The Four Horsemen was premièred to great acclaim in New York on 6 March 1921, and became one of the very first films to earn over a million dollars. During its long initial run, it earned $4,500,000 in the U.S. alone. So very successful and popular was it, the film was rereleased on 2 October 1926.
Its Canadian première came in April 1921, and it was released in Japan, Australia, and throughout Europe during 1922 and 1923. Adjusted for inflation, this is the highest-grossing film of the silent era, with a grand total of $9,183,673 ($142,602,432 in 2021).
However, there was one corner of the international market which wasn’t exactly enthusiastic—Germany. The von Hartrotts are depicted in a rather stereotypical way, and the German soldiers who occupy Marcelo’s castle in Villeblanche are absolute beasts who help themselves to anything they want and rough up anyone standing in their way. In this immediate period after World War I, when anti-German sentiments and memories still ran high, they were consistently depicted in a negative light in films.
Gone were the days when German was America’s unofficial second language and people proudly bore German surnames. Many street names and business names were changed as well, and people of German descent were viewed with hostility and suspicion.
Some U.S. censorship boards also demanded ridiculous changes, as described in an October 1922 issue of Photoplay. Pennsylvania censors removed the references to Julio’s birth and the intertitle “It’s a boy!” Also altered was the nature of Julio and Marguerite’s relationship. The entire dynamic of their forbidden love was radically changed, with Marguerite and Étienne Laurier being merely engaged instead of in an arranged marriage where only one person (Laurier) has feelings of love.
“Foolish Censors” is a really good article. The author totally calls out modern-day Puritans who believe “every American is a half-wit” and needs constant protecting from the tiniest little hint of anything that’s not rainbows, flowers, puppies, and kittens. Among other ridiculous examples he cites, a Chicago censorship board wouldn’t let a husband pull the curtains down in his own home, an Ohio censor thought Treasure Island taught piracy to children, and Pennsylvania censors found the word “ornery” offensive.
But overall, rave reviews poured in all across the board. Picture-Play called the film an artistic triumph, and praised the actors. So acclaimed was the film, screenwriter June Mathis became one of the most powerful and respected women in Hollywood, second only to Mary Pickford. Many modern people don’t realize how many powerful women there were in Hollywood during the silent era, both behind and in front of the camera.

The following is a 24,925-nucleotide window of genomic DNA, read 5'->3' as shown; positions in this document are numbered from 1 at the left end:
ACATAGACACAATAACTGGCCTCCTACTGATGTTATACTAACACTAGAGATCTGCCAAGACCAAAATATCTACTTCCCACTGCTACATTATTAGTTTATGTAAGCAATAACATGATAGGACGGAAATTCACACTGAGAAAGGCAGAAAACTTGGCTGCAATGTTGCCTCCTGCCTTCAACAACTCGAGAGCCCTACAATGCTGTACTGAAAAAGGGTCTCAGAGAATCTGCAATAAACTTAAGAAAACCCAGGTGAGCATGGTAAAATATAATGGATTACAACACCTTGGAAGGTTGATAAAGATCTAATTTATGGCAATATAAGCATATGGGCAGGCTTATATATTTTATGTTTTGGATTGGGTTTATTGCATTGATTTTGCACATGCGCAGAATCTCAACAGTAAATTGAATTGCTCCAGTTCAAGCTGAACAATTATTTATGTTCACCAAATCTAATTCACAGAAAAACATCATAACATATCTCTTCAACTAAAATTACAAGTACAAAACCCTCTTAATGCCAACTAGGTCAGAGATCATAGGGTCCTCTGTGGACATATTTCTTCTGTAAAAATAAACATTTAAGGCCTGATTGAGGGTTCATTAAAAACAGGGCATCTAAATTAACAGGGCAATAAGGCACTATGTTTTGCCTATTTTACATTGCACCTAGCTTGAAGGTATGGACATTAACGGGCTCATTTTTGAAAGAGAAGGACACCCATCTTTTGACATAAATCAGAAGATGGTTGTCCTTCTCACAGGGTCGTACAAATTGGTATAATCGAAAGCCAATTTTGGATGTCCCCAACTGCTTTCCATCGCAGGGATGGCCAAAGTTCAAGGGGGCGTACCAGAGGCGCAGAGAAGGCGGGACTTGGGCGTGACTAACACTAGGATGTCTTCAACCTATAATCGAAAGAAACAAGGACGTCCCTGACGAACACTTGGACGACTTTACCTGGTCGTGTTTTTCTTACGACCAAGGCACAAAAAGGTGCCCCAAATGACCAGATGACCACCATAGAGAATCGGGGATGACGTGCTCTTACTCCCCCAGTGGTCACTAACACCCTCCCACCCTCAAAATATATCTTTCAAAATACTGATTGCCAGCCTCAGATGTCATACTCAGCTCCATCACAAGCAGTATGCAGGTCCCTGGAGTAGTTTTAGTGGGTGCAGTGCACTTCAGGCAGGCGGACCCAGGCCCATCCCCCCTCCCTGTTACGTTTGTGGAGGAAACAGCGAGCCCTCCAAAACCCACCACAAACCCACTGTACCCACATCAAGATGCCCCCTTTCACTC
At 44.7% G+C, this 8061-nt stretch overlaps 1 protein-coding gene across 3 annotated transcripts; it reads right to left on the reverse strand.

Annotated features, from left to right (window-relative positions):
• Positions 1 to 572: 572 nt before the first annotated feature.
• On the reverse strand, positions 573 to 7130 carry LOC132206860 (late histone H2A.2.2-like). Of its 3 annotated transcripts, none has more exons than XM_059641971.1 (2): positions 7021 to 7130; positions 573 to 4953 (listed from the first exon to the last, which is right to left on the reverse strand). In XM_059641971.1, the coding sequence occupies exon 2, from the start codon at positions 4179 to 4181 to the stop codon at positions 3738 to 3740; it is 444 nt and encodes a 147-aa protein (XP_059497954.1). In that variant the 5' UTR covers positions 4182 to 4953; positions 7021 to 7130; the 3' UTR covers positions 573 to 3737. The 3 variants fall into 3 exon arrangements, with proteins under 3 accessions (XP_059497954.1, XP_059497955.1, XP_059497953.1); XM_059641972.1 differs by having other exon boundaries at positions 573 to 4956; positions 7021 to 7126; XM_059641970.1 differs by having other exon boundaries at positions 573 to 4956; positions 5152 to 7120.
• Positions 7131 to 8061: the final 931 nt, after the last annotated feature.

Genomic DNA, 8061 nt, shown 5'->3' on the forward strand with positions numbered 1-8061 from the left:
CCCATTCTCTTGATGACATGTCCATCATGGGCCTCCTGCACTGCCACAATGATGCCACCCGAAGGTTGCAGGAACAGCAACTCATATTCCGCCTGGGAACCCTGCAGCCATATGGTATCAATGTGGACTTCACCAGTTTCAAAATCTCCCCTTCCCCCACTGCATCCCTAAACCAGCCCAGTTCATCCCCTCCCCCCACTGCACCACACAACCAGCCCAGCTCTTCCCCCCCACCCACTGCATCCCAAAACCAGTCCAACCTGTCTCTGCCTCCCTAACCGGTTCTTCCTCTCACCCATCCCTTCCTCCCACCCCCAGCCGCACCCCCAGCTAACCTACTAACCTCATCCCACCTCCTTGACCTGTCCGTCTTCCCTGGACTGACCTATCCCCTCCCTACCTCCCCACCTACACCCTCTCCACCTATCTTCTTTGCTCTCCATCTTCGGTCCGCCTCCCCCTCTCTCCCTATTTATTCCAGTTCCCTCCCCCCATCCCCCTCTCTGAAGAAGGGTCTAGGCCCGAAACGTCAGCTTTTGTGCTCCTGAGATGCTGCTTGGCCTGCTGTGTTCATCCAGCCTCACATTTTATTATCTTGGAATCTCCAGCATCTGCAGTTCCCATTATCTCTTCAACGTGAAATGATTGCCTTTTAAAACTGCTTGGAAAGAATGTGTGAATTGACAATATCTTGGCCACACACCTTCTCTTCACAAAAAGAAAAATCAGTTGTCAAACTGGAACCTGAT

June was so in demand thanks to this success, she wrote films for Famous Players-Lasky and Goldwyn Pictures as well as Metro. These included several of Rudy’s future films. June always made sure he got the best roles and was taken care of very well.
The Four Horsemen made Rudy an overnight superstar, but Metro sadly refused to raise his piddly $350 a week salary. Even extras and bit players on their lot made more money than that. Metro also didn’t use Rudy’s talents to the best possible extent, and immediately cast him in the B-picture Uncharted Seas (his only lost stardom-era film).
Rudy wisely moved to Famous Players-Lasky after that, where he got much better work.
Director Rex Ingram (on the left) also became a huge star because of the film’s success, but he egotistically felt that was all down to his own work behind the camera and had nothing to do with Rudy’s brilliant acting. He soon grew to resent Rudy’s new superstar status, and only made one more film with him, The Conquering Power.
Most of the rest of his films starred his wife Alice Terry as the leading lady, and newfound star Ramón Novarro as the leading man. Rex heavily promoted Ramón as the new Rudy, though they were both equally awesome.
It just so happens that Ramón appeared as an extra in The Four Horsemen.
There was a garbage remake in 1962, directed by Vincente Minelli and starring Glenn Ford as Julio, Ingrid Thulin as Marguerite, Charles Boyer as Marcelo, Paul Henreid as Étienne Laurier, and Yvette Mimieux as Chichí. The setting was changed to WWII, which completely alters the story. Not only that, the circumstances of patriarch Madariaga’s death are different, and Julio joins the French Resistance and smuggles messages in magazines instead of becoming a soldier to prove his bravery and maturity. Chichí is also arrested and tortured, when she’s never in any danger in either the book or original film.
And did I mention how ridiculous it is for a 46-year-old and 36-year-old to play a couple in their twenties?
I can’t say enough wonderful things about the original screen adaptation of Vicente Blasco Ibáñez’s fine novel, and highly urge everyone to both see the film and read the book.